It’s said that good things come in threes, and for this story that happens to be true, except for the first thing: the Sharpsburg St. Vincent de Paul thrift store closing in 2018.
When it shuttered, the lack of its presence created a ripple effect in the community.
“All of the organizations that I had been working with, like Roots of Faith Food Pantry and Youth Empowerment, they all said what a void was left when it closed,” said Bonnie DeMotte, executive director at Second Harvest.
DeMotte is a retired chemist who wanted to build more relationships in Sharpsburg, which became the key to her position with Second Harvest today. That, and a serendipitous conversation she had with Pastor Chris Taylor of Fox Chapel Presbyterian. The two had been talking about their dreams; she shared hers about Sharpsburg, and Pastor Taylor said he wanted to open a community thrift store.
“And that was kind of the beginning for me,” Demotte said.
Next, around the same time of DeMotte and Pastor Taylor’s conversation, a woman who attended Fox Chapel Presbyterian passed away and left $300,000 to the church to be used “for the care and support of the local indigents,” Demotte said.
As a church, they considered how they could use this generous gift to benefit their neighbors, and those conversations led back to the desire to open a thrift store. They knew that if done properly, it could be a community asset for decades by not only providing affordable necessities to the community, but also building relationships.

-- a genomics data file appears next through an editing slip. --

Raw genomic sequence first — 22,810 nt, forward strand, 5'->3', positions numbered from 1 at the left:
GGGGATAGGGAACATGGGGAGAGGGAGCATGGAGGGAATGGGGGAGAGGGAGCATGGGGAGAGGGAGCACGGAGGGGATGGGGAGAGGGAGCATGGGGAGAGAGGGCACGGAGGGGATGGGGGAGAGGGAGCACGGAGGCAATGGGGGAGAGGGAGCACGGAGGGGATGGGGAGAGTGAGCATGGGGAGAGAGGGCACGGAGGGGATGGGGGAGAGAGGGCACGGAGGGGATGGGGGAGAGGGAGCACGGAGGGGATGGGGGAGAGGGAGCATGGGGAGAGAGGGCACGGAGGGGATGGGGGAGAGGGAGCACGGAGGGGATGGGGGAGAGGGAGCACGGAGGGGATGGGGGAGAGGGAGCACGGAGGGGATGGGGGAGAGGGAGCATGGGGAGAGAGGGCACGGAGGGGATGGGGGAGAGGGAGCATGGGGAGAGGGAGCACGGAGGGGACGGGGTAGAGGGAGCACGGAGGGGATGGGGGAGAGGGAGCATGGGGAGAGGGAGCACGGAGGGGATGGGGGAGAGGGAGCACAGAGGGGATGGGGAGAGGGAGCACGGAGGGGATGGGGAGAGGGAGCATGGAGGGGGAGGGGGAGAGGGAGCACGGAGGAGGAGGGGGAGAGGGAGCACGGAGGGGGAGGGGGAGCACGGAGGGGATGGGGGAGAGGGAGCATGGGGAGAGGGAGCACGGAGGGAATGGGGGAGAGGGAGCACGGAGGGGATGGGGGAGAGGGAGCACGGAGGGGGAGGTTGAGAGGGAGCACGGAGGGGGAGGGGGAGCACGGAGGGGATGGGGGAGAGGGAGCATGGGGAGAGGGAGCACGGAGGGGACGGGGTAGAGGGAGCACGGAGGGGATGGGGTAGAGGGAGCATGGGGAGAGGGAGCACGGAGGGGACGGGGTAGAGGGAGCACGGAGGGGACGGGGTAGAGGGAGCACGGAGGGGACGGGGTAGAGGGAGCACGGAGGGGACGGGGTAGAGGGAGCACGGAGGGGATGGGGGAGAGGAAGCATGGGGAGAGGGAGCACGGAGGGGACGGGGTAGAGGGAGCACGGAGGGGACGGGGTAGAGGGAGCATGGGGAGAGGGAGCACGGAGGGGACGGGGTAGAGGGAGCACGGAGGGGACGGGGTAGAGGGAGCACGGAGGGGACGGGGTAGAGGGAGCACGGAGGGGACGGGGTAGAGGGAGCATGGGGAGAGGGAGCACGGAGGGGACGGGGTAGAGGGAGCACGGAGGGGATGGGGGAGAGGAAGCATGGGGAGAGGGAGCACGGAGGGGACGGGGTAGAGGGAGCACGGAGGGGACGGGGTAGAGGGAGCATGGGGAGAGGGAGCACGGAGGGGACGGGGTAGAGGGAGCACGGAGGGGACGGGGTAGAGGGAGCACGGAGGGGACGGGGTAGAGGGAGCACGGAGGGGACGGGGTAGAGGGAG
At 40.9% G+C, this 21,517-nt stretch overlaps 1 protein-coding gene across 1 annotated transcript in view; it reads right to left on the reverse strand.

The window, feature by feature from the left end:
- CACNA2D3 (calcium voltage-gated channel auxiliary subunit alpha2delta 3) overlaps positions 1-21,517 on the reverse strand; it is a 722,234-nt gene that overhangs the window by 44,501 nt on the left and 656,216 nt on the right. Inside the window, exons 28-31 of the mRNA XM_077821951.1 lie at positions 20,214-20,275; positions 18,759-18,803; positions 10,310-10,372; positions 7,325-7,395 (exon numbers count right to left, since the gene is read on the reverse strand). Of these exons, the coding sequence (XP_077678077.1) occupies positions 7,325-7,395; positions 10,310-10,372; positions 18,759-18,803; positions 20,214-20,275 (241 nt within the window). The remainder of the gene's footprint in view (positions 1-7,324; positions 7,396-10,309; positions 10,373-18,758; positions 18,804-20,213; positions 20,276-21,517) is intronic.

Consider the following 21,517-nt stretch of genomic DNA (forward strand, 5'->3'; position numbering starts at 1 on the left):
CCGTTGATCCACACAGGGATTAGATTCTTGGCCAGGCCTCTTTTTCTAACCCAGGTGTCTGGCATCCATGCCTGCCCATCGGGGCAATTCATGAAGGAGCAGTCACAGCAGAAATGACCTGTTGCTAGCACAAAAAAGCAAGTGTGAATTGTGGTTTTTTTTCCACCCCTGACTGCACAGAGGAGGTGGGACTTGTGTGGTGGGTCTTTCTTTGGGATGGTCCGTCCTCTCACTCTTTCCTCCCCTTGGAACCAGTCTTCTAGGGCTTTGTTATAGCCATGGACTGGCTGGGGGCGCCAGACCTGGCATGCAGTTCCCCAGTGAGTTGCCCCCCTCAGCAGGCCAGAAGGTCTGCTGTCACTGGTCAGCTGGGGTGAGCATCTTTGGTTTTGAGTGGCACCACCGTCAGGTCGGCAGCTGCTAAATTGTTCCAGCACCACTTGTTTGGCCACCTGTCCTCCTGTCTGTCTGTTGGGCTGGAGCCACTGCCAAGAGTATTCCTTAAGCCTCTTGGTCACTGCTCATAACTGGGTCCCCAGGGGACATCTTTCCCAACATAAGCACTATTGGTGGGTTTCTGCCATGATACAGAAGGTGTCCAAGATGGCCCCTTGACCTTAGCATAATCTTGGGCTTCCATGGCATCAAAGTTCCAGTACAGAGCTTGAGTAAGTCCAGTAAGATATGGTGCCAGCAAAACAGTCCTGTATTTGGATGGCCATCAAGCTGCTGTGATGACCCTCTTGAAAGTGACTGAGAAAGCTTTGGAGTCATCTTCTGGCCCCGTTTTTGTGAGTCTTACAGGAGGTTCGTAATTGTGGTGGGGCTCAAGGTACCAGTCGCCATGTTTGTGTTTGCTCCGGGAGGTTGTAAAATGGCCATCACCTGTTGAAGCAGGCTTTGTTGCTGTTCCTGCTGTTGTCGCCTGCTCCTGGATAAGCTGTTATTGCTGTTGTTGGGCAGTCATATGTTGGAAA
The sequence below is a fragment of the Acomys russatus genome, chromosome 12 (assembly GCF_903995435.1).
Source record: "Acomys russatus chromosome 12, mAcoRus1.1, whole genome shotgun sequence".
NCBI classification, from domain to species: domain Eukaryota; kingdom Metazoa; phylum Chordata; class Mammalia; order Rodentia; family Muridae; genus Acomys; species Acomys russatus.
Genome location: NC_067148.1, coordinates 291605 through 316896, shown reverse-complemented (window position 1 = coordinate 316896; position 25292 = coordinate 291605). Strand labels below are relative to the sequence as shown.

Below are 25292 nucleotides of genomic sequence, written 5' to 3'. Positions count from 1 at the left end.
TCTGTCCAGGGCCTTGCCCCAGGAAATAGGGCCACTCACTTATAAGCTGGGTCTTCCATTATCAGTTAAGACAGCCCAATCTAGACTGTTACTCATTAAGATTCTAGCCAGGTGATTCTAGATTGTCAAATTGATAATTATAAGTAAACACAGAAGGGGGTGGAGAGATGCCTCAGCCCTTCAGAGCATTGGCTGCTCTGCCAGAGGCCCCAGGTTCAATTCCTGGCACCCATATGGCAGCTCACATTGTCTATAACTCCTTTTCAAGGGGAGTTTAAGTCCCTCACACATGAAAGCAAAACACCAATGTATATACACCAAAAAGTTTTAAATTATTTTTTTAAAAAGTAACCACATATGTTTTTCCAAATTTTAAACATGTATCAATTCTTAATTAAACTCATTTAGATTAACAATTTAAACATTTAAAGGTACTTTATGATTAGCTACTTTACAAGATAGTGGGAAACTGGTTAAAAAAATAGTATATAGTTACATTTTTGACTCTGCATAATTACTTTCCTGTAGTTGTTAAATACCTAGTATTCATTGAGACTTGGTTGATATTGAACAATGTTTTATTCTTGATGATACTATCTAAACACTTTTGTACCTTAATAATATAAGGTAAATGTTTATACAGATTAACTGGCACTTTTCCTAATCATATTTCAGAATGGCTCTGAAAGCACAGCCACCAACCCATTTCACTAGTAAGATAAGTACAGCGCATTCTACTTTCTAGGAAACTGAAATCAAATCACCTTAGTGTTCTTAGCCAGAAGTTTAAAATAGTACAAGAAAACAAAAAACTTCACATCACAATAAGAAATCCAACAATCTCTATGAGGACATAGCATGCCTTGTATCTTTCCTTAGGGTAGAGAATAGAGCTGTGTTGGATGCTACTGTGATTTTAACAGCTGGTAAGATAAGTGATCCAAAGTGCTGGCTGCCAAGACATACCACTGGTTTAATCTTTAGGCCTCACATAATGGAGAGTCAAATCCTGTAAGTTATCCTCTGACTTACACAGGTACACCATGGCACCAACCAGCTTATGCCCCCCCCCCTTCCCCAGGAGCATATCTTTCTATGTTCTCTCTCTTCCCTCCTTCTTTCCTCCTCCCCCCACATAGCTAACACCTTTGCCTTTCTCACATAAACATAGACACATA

“All of the proceeds stay [in Sharpsburg], and over time, our generous benefactor’s gift will generate many times more than its $300,000 value as proceeds from operations are continuously reinvested.” Demotte said.
Once a consensus was reached around the need to replace and improve upon the important pillar that was the thrift store, DeMotte and her collaborators set about finding the right space. This is where the third good thing came in. Through the strong network of dedicated do-gooders in the Fox Chapel School District Area, and perhaps a little kismet, an excellent space was identified before it had ever even been listed. From there it was an easy decision to use the bequest as a down payment for this very appropriate structure.